As Radio 2 celebrates Bob Dylan's 70th birthday, the cream of the British folk scene re-interprets songs from his iconic album The Freewheelin' Bob Dylan.
Mark Radcliffe guides us through a collection of specially recorded songs that illustrate not only Dylan's great writing skills, but also the inventiveness and creativity of British folk artists, some of whom inspired a young Dylan when he first visited Britain in the early 1960s.
Although Freewheelin' is Dylan's second studio album, it initiated the process of writing contemporary words to traditional melodies.
Eleven of the thirteen songs on the album are original compositions and it contains several that came to be regarded as his best and classics of the 1960s folk scene: Blowin' in the Wind, Masters of War, A Hard Rain's A-Gonna Fall and Don't Think Twice, It's All Right.
In December 1962, partway through recording Freewheelin', a young Bob Dylan came to London for the first time where he met English folk singer Martin Carthy.
Carthy taught Dylan the traditional songs Scarborough Fair and Lord Franklin, both of which would appear on the album just months later as Girl from the North Country and Bob Dylan's Dream.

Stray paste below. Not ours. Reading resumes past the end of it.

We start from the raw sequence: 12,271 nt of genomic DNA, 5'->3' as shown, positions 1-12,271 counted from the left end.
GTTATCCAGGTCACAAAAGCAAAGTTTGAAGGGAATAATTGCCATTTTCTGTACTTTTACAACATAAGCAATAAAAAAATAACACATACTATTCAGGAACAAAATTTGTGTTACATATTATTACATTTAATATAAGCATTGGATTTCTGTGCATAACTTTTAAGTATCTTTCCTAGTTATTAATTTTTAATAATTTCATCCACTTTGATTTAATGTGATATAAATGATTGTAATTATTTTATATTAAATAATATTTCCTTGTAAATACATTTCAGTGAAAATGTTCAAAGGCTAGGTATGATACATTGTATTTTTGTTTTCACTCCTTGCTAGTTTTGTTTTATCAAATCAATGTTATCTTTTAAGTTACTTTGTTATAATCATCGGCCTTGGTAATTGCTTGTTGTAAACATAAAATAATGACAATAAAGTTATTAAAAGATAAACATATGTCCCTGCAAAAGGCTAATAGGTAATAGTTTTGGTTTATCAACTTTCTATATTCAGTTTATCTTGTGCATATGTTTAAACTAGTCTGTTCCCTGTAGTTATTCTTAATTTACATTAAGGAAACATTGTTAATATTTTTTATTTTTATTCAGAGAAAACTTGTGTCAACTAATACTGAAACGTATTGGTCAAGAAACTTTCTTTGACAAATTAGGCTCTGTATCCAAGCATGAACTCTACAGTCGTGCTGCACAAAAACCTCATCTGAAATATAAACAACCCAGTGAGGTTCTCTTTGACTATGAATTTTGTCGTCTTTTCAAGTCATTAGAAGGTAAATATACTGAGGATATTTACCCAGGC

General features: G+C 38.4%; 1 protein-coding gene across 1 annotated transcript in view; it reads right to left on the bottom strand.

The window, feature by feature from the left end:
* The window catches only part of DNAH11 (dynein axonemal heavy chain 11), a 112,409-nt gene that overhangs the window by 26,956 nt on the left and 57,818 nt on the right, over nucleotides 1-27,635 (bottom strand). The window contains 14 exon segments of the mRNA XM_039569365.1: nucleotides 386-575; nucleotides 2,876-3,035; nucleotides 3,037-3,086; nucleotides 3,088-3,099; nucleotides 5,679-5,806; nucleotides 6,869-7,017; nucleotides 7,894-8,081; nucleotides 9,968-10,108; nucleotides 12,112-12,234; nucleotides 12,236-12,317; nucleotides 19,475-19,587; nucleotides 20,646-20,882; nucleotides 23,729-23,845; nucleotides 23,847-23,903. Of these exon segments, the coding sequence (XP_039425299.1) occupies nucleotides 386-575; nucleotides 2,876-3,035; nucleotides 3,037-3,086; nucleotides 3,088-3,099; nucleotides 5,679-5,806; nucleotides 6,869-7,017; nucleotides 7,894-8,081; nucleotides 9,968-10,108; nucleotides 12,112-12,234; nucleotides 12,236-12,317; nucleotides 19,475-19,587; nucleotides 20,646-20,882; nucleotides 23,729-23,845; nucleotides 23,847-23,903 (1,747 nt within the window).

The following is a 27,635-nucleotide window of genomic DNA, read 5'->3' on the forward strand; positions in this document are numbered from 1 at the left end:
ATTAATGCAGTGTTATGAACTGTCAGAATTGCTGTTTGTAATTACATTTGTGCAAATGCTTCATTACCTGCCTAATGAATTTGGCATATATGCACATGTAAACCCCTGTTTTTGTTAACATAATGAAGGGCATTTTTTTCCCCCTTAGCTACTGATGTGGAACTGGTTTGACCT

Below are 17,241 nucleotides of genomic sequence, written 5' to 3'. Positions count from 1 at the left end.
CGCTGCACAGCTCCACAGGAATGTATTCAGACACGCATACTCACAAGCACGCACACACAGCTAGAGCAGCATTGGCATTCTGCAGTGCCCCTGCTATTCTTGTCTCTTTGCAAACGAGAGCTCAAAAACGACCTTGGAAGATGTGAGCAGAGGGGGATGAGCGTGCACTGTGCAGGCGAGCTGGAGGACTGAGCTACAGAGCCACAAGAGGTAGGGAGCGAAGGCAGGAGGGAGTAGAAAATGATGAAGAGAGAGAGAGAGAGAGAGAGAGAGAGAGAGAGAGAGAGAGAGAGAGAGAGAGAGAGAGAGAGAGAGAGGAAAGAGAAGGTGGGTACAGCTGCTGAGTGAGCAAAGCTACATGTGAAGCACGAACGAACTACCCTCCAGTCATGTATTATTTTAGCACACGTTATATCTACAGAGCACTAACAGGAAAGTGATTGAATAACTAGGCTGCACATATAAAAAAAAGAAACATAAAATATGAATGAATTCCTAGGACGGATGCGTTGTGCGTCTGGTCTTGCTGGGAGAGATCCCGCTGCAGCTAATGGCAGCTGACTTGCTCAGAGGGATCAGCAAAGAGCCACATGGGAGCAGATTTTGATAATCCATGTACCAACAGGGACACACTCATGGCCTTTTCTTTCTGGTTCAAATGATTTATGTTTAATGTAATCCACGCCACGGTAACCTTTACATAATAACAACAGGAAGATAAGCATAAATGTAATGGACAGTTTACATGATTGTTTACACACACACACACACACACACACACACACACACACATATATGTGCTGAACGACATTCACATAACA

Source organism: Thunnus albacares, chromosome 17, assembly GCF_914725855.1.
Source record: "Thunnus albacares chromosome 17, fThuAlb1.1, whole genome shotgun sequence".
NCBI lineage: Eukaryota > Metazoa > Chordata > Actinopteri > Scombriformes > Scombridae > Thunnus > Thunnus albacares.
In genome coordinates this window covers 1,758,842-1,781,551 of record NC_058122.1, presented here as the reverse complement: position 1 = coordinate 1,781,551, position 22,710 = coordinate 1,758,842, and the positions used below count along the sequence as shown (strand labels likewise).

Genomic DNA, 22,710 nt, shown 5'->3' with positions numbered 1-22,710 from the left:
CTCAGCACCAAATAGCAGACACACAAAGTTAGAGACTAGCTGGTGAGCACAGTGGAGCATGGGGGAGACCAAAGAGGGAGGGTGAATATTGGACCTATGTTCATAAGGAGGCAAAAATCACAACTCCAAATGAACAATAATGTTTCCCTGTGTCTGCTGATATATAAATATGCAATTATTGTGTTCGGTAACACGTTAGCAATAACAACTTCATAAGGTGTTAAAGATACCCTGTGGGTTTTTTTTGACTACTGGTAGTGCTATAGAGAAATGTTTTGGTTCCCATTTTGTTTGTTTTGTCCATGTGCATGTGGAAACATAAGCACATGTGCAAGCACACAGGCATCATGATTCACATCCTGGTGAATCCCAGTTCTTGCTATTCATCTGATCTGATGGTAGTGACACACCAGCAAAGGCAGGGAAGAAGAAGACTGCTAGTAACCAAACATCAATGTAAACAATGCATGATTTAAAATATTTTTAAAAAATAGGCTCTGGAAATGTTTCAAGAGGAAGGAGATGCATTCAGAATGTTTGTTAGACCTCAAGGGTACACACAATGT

Almost fifty years on, we come full circle, as Bob Dylan's Dream is performed by Martin Carthy himself.
The cast list is a roll call of British folk's premier talents, with the complete track listing as follows: Blowin' in the Wind by Seth Lakeman; Girl from the North Country by Thea Gilmore; Masters of War by Martin Simpson; Down the Highway by While and Matthews; Bob Dylan's Blues by Ewan McLennan; A Hard Rain's A-Gonna Fall by Karine Polwart; Don't Think Twice, It's All Right by Ralph McTell; Bob Dylan's Dream by Martin Carthy; Oxford Town by Coope, Boyes and Simpson; Talkin' World War III Blues by Billy Bragg; Corrina, Corrina by Cara Dillon with The Scoville Units; Honey, Just Allow Me One More Chance by Rory Mcleod; and I Shall Be Free by Rab Noakes with Fraser Speirs.
British folk artists re-create songs from the iconic album The Freewheelin' Bob Dylan.